Variance in Telecommunications Infrastructure by US State

State Similarity Index - Infrastructure Category - Communication

The State Similarity Index attempts to quantify how similar US states are to each other. The index is a statistically-based way to measure this. 20% of the index is based on infrastructure. 10% of a state’s technology score (2% of the overall State Similarity Index score) is based on telecommunications data from each state. This includes internet, cellular, television, and radio infrastructure.

Internet Access

The state with the best access to the internet is Washington, which is home to internet giants Microsoft and Amazon. In general, the states along the Pacific Coast have high percentages of households with broadband connections. These states have invested in infrastructure and policies to ensure widespread connectivity. On the other hand, many people in Southern states have less access to the internet. Mississippi and Arkansas have the lowest rates, primarily due to limited infrastructure development and socioeconomic challenges.

US Census

States were categorized by the percentage of households with a broadband Internet subscription:
70-73.33, 73.33-76.66, 76.66-80, 80-83.33, 83.33-86.66, 86.66-90

Internet Speed

States between Washington DC and Boston tend to have the fastest internet speeds. The high population density in these states encourages telecommunication companies to invest in robust infrastructure to cater to the large customer base, resulting in improved internet connectivity. It is no surprise the most densely populated state, New Jersey, also has the best internet speeds. It should also be no surprise, that the most sparsely populated state, Alaska, has the slowest internet speeds.

PC Magazine

States were categorized by median download speed (Mbps):
28-37, 37-46, 46-55, 55-64, 64-73, 73-82

Cellular Coverage

The quality of cellular coverage in a state is closely tied to its population density as well. New Jersey, the most densely populated state, has the best cell phone coverage in the country. Alaska is the only state where less than 50% of the land area has cell phone coverage. The coverage in Western states tends to be lower, since their population densities are lower and many people are clustered in urban areas. Their vast landscapes and mountainous terrain make infrastructure deployment more complex.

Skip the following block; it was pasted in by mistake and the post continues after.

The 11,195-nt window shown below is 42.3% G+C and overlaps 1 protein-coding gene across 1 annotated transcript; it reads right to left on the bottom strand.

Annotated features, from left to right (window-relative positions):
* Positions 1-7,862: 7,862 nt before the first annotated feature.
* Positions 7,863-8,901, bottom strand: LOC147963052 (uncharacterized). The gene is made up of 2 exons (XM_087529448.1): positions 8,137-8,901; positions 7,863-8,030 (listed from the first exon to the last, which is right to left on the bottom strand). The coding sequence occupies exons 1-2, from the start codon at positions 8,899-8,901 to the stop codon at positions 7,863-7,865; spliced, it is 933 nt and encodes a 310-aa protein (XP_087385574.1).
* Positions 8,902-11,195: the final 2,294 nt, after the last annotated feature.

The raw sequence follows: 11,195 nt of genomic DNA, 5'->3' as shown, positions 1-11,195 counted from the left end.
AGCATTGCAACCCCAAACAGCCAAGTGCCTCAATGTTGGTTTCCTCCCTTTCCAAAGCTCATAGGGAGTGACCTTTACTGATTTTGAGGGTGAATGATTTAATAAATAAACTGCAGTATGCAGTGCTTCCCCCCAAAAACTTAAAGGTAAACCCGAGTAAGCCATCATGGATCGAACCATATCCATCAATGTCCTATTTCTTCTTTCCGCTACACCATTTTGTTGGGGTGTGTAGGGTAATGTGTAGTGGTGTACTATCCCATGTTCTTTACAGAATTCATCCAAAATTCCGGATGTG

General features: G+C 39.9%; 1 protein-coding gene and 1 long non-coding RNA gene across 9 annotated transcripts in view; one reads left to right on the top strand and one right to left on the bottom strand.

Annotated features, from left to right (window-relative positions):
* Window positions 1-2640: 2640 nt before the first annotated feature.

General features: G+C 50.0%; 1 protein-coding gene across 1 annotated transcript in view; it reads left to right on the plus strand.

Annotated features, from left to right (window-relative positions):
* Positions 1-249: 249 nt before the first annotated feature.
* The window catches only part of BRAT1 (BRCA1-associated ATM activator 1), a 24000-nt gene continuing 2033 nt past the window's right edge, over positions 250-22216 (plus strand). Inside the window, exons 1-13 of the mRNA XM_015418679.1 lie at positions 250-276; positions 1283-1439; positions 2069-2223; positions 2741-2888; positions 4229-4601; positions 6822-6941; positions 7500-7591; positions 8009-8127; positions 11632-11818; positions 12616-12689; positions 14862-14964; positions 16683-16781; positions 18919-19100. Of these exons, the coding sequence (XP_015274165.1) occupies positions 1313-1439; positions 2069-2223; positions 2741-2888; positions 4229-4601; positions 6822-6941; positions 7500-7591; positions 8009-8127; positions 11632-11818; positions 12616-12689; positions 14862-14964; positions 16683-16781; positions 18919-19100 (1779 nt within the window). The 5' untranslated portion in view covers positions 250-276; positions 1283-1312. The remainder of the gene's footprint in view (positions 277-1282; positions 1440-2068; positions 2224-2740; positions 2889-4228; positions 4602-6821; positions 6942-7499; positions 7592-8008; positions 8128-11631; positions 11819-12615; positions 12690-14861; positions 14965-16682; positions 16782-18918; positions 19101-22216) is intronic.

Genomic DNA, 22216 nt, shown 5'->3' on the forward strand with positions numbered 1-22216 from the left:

Whistle Out

States were categorized by percentage of land with cell phone coverage:
0-50, 50-75, 75-87.5, 87.5-91.66, 91.66-95.83, 95.83-100

Landline Usage

Americans are increasingly relying on cellphones as their primary means of communication, with over half relying solely on wireless devices. However, this varies across states. New Jersey and New England still having significant landline usage. Idaho has the highest percentage of cellphone-only households. Younger adults show a greater reliance on cellphones, while states with high poverty rates tend to have a higher proportion of cellphone-only households. States with higher incomes also have higher rates of both cellphone and landline usage.

24/7 Wall St.

States were categorized by percentage of households with only a cell phone:
27.4-33.1, 33.1-38.9, 38.9-44.6, 44.6-50.3, 50.3-56.0, 56.0-61.7

Radio Station Call Signs

Radio stations in the United States are divided into two geographic areas, the vast majority of stations west of the Mississippi River have call signs beginning with “K,” while those east of the river begin with “W.” Although there are exceptions and anomalies, this division generally holds true. The border between the K and W regions was initially located further west, following state borders such as New Mexico with Texas and Oklahoma. However, it was later moved to the Mississippi River, resulting in the distinction we see today.

Big Think

States were categorized by radio station calls signs:
K, W, Both

Amateur Radio Call Signs

Amateur radio call signs in the United States consist of a one- to two-letter prefix, a numeral, and a suffix. The prefix does not indicate a specific geographic region, but the numeral represents one of the ten geographically based call sign districts. However, one exception is that Hawaii is KH and Alaska is KL7. The suffix is a unique combination of letters chosen by the operator. Understanding these components allows amateur radio operators to identify themselves and communicate effectively within the community.


States were categorized by their callsign numeral:
0, 1, 2, 3, 4, 5, 6, 7, 8, 9, KH, KL7

Cable Television

Cable TV household percentages vary greatly across the United States. States like New Jersey, Massachusetts, and Connecticut have higher percentages due to urban areas and higher incomes. Conversely, Alaska, North Dakota, and Wyoming have lower percentages, likely due to lower population densities and reliance on satellite or streaming services. Evolving television consumption trends, such as the popularity of streaming platforms, continue to shape household preferences nationwide.


States were categorized by the percentage of households with cable television:
17-28.5, 28.5-40, 40-51.5, 51.5-63, 63-74.5, 74.5-85

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